For example, I have a degree in music from ONU with trumpet. When I would perform on trumpet in college, people might say that I sounded really good, my teacher might tell me how much I’d improved and I would hear them. But in my own mind, I would be stuck on those two places in the piece where I messed up. Someone would say “Hey, that was a really good performance” and I would thank them, but I would be thinking “What performance were you listening to? I really messed up the beginning, I kacked that note, I was too slow, I wasn’t with the pianist” etcetera, etcetera. You feel me?

Now, this low self-esteem is still an issue for me today. And I think it’s a problem for a lot of people. I notice how hard it is for so many people to simply receive a compliment. Someone tells you that you did a good job and you say “Oh, it was nothing,” or “Well I don’t know about that, I messed up there,” instead of just saying “Thank you.”

Maybe you struggle with low self-esteem yourself. Maybe you have a hard time believing that you are talented, that you do your job well; you have a hard time believing that you’re a good parent or a good spouse.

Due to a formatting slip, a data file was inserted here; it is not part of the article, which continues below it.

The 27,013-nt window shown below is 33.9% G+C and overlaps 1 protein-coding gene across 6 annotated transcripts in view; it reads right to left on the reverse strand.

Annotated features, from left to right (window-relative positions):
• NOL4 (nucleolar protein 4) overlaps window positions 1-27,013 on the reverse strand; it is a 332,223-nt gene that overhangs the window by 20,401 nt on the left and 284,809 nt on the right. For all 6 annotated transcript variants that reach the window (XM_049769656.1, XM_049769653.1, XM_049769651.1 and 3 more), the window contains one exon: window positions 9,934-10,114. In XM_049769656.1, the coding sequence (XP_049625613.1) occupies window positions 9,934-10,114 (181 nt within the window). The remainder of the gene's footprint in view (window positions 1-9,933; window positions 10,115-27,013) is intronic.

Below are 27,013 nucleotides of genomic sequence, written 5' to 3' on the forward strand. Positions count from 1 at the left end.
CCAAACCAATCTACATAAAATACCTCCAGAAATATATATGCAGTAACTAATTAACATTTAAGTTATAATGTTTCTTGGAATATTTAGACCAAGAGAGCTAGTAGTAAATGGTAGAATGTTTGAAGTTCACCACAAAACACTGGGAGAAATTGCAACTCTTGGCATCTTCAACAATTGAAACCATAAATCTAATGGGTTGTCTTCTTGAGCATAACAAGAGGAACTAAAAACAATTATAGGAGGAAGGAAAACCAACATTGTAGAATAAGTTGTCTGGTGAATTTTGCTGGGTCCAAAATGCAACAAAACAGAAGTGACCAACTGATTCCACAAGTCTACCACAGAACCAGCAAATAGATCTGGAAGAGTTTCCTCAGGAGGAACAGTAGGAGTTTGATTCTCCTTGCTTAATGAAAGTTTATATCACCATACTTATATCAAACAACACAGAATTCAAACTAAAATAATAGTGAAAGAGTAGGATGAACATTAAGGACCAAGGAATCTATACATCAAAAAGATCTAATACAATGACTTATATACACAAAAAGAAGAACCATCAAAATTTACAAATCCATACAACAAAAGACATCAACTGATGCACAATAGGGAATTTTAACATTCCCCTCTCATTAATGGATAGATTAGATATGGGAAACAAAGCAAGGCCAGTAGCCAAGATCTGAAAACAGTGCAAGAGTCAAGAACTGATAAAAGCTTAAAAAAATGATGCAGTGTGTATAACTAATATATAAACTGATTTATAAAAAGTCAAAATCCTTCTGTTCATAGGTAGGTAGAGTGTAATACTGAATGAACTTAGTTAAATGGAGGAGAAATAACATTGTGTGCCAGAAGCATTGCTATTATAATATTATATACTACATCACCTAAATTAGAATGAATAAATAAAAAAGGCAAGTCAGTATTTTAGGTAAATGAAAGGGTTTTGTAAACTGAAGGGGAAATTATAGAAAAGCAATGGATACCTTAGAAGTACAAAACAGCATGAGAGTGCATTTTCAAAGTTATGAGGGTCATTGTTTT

Maybe it goes deeper than that; maybe you struggle with depression. A lot of people do, but we as a society don’t really talk about it. So if that’s an issue for us, we probably shove it away into the dark corners of our heart and try to ignore those dark thoughts.

I think we all have some kind of issue in this area. We all have some kind of difficulty in believing in our goodness. I wonder if you’ve noticed this: you’re sitting in a job interview or some kind of similar setting and whoever’s interviewing you asks “What are your strengths and weaknesses?” We have no problem listing our weaknesses but isn’t it usually pretty hard to think of a couple strengths, a couple areas you know you are talented in?

We all have some kind of issue here. And that’s why I love that passage at the very beginning of our Bibles. As God created the sun, moon, earth, seas, stars, animals, humans – Scriptures says “God saw how good it was.” God created the whole world and everything and everyone in it. And God pronounced it all ‘good,’ supremely good. That includes you and me.

 

God’s first action, at least the first action we know about, was creating this world and calling it good. We read that passage describing the Creation of our world, and I love how vivid it is. When we were reading it, could you picture it? What does the first light look like? What does it smell like when all the flowers and trees burst up? What does it feel like when the brand-spanking-new sun rises for the first time, throwing warmth onto the world?

Did you see the stars popping out in the sky? Did you hear the sounds of the livestock and wildlife as they explored the new world? In this passage, I imagine God as this little kid playing with Legos or drawing or painting a picture or playing in a sandbox, to see what they can create, and then running to their parents, saying “Look how cool this is!”